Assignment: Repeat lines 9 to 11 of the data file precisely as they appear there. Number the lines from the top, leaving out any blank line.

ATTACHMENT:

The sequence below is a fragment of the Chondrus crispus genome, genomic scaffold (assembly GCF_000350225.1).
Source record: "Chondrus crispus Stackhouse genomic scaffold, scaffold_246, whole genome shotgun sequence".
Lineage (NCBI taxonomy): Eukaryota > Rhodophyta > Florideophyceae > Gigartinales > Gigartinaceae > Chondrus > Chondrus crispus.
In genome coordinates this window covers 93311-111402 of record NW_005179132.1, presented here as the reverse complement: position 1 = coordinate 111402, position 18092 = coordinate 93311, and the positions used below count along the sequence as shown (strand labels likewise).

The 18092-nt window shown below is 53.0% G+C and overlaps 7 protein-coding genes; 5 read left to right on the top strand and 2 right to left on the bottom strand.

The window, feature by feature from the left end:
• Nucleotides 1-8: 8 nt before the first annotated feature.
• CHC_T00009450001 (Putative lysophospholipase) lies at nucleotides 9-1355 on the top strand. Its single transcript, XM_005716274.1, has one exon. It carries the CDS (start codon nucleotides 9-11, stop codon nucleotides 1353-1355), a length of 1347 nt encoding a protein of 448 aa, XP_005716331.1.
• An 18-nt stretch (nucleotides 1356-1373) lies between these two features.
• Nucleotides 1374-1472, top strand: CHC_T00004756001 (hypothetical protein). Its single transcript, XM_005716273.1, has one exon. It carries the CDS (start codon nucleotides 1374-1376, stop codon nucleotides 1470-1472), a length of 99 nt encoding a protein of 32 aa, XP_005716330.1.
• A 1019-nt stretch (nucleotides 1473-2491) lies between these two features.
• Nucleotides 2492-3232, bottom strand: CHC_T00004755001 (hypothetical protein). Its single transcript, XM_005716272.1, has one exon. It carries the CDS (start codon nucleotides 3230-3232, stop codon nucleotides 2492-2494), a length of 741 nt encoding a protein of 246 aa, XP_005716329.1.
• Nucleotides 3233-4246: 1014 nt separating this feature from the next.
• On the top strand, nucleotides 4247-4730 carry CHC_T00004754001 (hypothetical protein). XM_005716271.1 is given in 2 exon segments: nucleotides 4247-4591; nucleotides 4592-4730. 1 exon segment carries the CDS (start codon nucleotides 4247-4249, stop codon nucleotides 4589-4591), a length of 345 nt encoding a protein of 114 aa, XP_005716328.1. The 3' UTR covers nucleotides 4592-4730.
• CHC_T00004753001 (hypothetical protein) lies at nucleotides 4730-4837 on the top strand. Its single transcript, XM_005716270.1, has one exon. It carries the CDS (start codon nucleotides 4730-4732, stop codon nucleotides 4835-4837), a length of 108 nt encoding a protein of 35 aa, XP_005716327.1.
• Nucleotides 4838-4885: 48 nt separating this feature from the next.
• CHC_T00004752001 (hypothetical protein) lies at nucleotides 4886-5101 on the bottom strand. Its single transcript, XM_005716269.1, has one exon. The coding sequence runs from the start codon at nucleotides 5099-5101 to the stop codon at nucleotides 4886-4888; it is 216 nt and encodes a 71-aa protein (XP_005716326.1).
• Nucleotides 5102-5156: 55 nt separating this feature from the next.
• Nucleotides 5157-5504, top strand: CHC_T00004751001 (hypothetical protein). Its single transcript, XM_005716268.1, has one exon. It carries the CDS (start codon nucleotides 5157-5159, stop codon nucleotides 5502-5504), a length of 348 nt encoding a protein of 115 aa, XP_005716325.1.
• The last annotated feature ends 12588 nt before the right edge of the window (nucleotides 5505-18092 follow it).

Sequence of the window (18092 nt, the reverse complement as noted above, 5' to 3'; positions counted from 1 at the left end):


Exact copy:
• An 18-nt stretch (nucleotides 1356-1373) lies between these two features.
• Nucleotides 1374-1472, top strand: CHC_T00004756001 (hypothetical protein). Its single transcript, XM_005716273.1, has one exon. It carries the CDS (start codon nucleotides 1374-1376, stop codon nucleotides 1470-1472), a length of 99 nt encoding a protein of 32 aa, XP_005716330.1.
• A 1019-nt stretch (nucleotides 1473-2491) lies between these two features.